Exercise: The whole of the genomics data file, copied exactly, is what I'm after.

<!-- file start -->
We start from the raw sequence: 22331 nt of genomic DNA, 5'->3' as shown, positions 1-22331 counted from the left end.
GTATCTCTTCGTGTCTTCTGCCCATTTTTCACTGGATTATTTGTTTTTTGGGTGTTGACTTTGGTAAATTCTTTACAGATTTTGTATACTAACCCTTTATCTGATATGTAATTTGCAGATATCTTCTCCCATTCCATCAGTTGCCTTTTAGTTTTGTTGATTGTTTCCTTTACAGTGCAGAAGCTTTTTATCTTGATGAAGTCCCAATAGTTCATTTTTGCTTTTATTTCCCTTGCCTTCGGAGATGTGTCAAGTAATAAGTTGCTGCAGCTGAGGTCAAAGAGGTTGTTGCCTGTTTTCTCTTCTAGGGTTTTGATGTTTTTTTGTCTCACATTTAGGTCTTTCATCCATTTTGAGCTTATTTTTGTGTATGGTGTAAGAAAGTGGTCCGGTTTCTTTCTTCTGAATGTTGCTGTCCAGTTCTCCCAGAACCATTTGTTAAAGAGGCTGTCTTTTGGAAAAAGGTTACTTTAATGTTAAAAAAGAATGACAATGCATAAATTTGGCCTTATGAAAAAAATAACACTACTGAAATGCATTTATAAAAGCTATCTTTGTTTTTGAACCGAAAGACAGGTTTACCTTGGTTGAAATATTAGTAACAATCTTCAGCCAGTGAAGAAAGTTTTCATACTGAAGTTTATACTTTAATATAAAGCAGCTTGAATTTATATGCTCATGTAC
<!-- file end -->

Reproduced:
We start from the raw sequence: 22331 nt of genomic DNA, 5'->3' as shown, positions 1-22331 counted from the left end.
GTATCTCTTCGTGTCTTCTGCCCATTTTTCACTGGATTATTTGTTTTTTGGGTGTTGACTTTGGTAAATTCTTTACAGATTTTGTATACTAACCCTTTATCTGATATGTAATTTGCAGATATCTTCTCCCATTCCATCAGTTGCCTTTTAGTTTTGTTGATTGTTTCCTTTACAGTGCAGAAGCTTTTTATCTTGATGAAGTCCCAATAGTTCATTTTTGCTTTTATTTCCCTTGCCTTCGGAGATGTGTCAAGTAATAAGTTGCTGCAGCTGAGGTCAAAGAGGTTGTTGCCTGTTTTCTCTTCTAGGGTTTTGATGTTTTTTTGTCTCACATTTAGGTCTTTCATCCATTTTGAGCTTATTTTTGTGTATGGTGTAAGAAAGTGGTCCGGTTTCTTTCTTCTGAATGTTGCTGTCCAGTTCTCCCAGAACCATTTGTTAAAGAGGCTGTCTTTTGGAAAAAGGTTACTTTAATGTTAAAAAAGAATGACAATGCATAAATTTGGCCTTATGAAAAAAATAACACTACTGAAATGCATTTATAAAAGCTATCTTTGTTTTTGAACCGAAAGACAGGTTTACCTTGGTTGAAATATTAGTAACAATCTTCAGCCAGTGAAGAAAGTTTTCATACTGAAGTTTATACTTTAATATAAAGCAGCTTGAATTTATATGCTCATGTAC